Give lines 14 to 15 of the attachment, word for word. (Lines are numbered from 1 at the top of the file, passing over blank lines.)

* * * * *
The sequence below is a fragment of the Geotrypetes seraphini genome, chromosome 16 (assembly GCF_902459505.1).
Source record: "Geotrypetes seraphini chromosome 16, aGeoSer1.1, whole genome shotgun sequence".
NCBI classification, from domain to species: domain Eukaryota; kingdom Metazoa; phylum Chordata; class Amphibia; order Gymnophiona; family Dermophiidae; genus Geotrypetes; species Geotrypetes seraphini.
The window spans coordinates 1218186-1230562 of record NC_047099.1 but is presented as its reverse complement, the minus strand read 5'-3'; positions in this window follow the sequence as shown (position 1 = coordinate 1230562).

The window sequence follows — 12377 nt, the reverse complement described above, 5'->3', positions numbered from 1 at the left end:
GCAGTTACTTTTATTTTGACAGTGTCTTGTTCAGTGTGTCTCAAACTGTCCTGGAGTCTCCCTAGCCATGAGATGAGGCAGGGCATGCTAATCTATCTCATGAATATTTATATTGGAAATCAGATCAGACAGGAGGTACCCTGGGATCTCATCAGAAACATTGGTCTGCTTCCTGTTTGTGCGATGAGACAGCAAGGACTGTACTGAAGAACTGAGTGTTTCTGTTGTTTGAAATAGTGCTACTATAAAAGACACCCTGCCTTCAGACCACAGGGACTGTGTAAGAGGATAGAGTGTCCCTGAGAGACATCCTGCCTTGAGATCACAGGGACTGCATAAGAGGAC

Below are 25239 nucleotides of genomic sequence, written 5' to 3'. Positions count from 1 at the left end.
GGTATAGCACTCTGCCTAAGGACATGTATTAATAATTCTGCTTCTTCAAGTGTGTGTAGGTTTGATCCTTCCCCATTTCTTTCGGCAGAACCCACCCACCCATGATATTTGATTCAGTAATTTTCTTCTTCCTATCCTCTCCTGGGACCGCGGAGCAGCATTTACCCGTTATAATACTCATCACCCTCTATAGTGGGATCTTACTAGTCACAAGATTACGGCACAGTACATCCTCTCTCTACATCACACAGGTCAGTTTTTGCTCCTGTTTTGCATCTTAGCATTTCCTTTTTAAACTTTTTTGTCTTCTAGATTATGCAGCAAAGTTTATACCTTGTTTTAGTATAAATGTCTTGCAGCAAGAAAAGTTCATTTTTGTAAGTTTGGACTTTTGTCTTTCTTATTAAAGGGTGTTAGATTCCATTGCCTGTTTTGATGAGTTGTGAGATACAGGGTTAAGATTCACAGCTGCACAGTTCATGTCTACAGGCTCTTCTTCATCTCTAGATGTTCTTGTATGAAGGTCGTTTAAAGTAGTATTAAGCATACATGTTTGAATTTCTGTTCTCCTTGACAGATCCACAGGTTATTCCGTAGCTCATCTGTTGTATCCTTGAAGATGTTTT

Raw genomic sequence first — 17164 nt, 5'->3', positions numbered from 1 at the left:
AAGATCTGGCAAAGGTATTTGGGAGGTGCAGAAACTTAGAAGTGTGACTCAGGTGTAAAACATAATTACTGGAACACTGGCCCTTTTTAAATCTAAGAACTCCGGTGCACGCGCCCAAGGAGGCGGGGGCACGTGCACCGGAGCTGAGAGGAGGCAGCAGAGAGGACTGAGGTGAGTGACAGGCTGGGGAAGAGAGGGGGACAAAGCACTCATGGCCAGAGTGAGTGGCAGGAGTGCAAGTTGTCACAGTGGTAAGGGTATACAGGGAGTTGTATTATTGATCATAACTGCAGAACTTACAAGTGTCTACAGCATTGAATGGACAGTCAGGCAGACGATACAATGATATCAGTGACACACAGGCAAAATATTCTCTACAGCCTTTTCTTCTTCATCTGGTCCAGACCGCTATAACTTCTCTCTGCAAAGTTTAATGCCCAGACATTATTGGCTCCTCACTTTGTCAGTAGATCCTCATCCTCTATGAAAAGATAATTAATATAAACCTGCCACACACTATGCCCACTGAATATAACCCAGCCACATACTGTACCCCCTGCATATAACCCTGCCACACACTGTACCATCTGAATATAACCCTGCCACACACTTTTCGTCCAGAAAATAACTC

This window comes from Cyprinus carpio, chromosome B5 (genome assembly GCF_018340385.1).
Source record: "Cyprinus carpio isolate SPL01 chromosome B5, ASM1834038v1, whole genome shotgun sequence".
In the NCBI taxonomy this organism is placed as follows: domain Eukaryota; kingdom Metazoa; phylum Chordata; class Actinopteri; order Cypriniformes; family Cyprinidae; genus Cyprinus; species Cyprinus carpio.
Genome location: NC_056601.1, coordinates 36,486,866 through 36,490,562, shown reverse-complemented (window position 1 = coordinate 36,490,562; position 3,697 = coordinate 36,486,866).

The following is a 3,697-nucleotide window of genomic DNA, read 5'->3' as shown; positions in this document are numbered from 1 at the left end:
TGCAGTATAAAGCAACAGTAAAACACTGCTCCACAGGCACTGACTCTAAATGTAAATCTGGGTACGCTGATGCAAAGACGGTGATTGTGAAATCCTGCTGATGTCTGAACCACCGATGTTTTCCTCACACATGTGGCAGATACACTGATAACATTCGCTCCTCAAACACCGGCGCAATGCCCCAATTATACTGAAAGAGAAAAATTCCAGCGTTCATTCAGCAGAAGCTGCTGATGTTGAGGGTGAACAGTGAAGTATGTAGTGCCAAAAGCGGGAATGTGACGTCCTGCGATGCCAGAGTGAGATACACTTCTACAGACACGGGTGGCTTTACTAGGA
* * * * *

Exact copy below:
Genome location: NC_056601.1, coordinates 36,486,866 through 36,490,562, shown reverse-complemented (window position 1 = coordinate 36,490,562; position 3,697 = coordinate 36,486,866).

The following is a 3,697-nucleotide window of genomic DNA, read 5'->3' as shown; positions in this document are numbered from 1 at the left end: